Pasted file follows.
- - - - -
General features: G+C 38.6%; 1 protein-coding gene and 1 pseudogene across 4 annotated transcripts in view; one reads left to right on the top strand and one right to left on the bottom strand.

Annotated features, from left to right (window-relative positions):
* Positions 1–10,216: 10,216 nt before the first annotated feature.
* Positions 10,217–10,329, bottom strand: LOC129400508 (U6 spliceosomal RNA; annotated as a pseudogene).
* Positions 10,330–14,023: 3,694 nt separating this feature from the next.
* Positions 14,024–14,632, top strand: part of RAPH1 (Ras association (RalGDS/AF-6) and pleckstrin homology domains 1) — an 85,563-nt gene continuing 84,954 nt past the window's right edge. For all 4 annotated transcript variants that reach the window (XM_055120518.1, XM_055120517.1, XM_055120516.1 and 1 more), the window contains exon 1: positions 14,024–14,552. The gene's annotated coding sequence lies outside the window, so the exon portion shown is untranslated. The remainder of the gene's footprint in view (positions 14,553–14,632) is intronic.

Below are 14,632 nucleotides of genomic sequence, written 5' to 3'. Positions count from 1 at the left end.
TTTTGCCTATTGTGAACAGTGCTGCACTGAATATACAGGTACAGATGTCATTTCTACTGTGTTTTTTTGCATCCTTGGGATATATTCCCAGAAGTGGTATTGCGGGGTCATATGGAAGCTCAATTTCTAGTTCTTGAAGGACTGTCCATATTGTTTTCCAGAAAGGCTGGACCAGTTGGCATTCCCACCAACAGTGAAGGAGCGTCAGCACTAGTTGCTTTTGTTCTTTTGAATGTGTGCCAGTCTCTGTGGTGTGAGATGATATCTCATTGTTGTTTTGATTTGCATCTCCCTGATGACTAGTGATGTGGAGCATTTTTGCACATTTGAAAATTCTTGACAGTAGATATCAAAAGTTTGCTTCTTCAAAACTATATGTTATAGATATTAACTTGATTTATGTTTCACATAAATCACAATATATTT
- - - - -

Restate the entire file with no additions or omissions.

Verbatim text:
General features: G+C 38.6%; 1 protein-coding gene and 1 pseudogene across 4 annotated transcripts in view; one reads left to right on the top strand and one right to left on the bottom strand.

Annotated features, from left to right (window-relative positions):
* Positions 1–10,216: 10,216 nt before the first annotated feature.
* Positions 10,217–10,329, bottom strand: LOC129400508 (U6 spliceosomal RNA; annotated as a pseudogene).
* Positions 10,330–14,023: 3,694 nt separating this feature from the next.
* Positions 14,024–14,632, top strand: part of RAPH1 (Ras association (RalGDS/AF-6) and pleckstrin homology domains 1) — an 85,563-nt gene continuing 84,954 nt past the window's right edge. For all 4 annotated transcript variants that reach the window (XM_055120518.1, XM_055120517.1, XM_055120516.1 and 1 more), the window contains exon 1: positions 14,024–14,552. The gene's annotated coding sequence lies outside the window, so the exon portion shown is untranslated. The remainder of the gene's footprint in view (positions 14,553–14,632) is intronic.

Below are 14,632 nucleotides of genomic sequence, written 5' to 3'. Positions count from 1 at the left end.
TTTTGCCTATTGTGAACAGTGCTGCACTGAATATACAGGTACAGATGTCATTTCTACTGTGTTTTTTTGCATCCTTGGGATATATTCCCAGAAGTGGTATTGCGGGGTCATATGGAAGCTCAATTTCTAGTTCTTGAAGGACTGTCCATATTGTTTTCCAGAAAGGCTGGACCAGTTGGCATTCCCACCAACAGTGAAGGAGCGTCAGCACTAGTTGCTTTTGTTCTTTTGAATGTGTGCCAGTCTCTGTGGTGTGAGATGATATCTCATTGTTGTTTTGATTTGCATCTCCCTGATGACTAGTGATGTGGAGCATTTTTGCACATTTGAAAATTCTTGACAGTAGATATCAAAAGTTTGCTTCTTCAAAACTATATGTTATAGATATTAACTTGATTTATGTTTCACATAAATCACAATATATTT